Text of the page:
What is a Monolithic Slab Foundation, and How Do You Repair It?

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Slab foundations are relatively common, here in the Midwest.  If your home doesn’t have a basement or crawl space built under it?  It’s a slab foundation home.  Basements and crawl spaces both require a substantial excavation at the beginning of the project; since slab foundations are shallow, they don’t take as much preparation.  That makes them faster and easier to construct, and they’re often less expensive to maintain. 

But no style of home is perfect, or immune to the whims of Mother Nature.  All homes will settle to varying degrees; the weight of the house puts pressure on the ground, and the soil shifts to accommodate it. Acculevel is very familiar with how all types of foundations settle, and the best methods to repair them.  Since our start in 1996, we’ve helped more than 35,000 homeowners restore strength and stability to their homes, and we want to do the same for you.

In this blog, we’re going to detail the differences between a traditional slab foundation and a monolithic slab.  We’ll explain how these variations can complicate diagnosis, and the best repair method for a settling monolithic slab foundation. 


What is a Footer, and Why Do You Need One? 

A footer (or a footing) is a large piece of concrete- sometimes reinforced with iron rebar- that is poured around the outside perimeter of a home.  Once it’s completely set, the foundation is built on top of that footer. 

Why a Footer is Important

Footers are important because they help to stabilize your home- especially if you’re going to have a basement or crawl space.  Instead of having all the weight of your home resting on narrow walls (the average concrete block is 8 inches wide), the weight of your home is spread out across a wider footing of 16-24 inches. 

The best comparison I can think of is a dining chair with standard legs versus one with a sled base.  When you sit on the standard chair, your weight is divided among 4 narrow points at the end of the legs.  When you sit in a chair with a sled base, your weight is spread out across a longer base.  Which chair is going to dent a soft surface first?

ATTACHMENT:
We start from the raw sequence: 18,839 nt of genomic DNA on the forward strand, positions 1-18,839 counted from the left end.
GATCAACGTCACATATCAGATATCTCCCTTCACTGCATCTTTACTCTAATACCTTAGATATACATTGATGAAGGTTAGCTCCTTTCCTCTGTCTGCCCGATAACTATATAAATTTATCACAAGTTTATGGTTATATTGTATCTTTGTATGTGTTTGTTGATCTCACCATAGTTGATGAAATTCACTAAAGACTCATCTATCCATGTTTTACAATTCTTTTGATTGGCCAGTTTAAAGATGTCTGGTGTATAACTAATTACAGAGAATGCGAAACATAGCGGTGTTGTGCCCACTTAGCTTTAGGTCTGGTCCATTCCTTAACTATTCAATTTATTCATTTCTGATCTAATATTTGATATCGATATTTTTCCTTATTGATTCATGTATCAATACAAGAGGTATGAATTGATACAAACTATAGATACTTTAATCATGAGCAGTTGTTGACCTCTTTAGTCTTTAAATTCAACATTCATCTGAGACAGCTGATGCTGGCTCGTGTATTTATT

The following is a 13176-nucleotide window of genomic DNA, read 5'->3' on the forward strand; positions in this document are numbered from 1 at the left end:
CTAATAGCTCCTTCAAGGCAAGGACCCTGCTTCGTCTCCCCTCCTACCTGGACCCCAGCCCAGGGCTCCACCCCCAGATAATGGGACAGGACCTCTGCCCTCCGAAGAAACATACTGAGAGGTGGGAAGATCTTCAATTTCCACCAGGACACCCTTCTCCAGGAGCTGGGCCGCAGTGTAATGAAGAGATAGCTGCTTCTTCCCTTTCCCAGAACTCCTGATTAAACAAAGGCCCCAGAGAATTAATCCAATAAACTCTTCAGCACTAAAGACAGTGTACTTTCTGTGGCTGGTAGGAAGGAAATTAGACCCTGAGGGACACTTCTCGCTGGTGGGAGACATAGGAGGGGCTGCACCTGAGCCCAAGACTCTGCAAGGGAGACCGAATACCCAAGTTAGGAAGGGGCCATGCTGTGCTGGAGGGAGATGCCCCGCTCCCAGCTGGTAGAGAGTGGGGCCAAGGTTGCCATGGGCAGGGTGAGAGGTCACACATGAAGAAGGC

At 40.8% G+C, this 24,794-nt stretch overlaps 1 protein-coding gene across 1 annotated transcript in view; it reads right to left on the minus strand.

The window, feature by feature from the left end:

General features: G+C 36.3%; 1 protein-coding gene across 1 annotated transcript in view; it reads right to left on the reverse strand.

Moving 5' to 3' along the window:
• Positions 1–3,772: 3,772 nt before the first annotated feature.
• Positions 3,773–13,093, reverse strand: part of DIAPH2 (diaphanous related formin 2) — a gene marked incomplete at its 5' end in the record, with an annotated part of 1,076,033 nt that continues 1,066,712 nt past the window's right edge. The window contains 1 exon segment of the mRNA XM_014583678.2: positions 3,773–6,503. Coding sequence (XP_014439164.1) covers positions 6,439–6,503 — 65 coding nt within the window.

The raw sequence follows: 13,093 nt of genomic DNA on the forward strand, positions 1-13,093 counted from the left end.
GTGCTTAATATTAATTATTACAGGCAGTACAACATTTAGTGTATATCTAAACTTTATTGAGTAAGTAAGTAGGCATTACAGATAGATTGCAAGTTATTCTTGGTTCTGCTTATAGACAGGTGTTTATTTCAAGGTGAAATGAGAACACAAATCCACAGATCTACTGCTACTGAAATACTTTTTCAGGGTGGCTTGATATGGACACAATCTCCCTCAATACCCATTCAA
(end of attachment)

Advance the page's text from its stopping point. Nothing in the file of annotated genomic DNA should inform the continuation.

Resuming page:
Why Are We Talking About Footers, Anyway?

All this talk of footers may seem like a waste of your time and attention, but there’s a reason we’ve dug into this subject.  For most homes, the footer is created first, then the foundation is built on top of it.

For a monolithic slab foundation, the footer and the foundation are all created together, as one solid piece.  

illustration of monolithic slab
This simplified illustration was created by the author

What Happens When a Typical Slab Foundation Settles?

Settling is our industry’s term for sinking into the ground.  As we covered at the beginning, all homes settle.  The problems begin when a home settles unevenly.  Maybe the ground is eroded along one side of the house, or the soil density isn’t consistent across the entire property.  Whatever the cause may be (we fully cover causes and symptoms here), the effect is that your home is strained by uneven movement.

Homes are built to hold their shape.  They are not flexible, and if one part is moving away from the rest, you’re going to see signs of trouble.  As the wood, concrete, and drywall are pulled and “stretched,” cracks start to form, because these materials cannot actually stretch.  So you’ll see cracks in the walls or ceiling, doors that don’t swing easily on their hinges, or windows that slam shut if you don’t prop them open.  

How Are Typical Slab Homes Repaired after Settling? 

If you have settling in a typical slab foundation, we need to determine which component of your foundation needs repairing.  We can use helical piers to raise the outside of the foundation OR we can slabjack the inside floor of the foundation.  

If Your Foundation is Settling around the Perimeter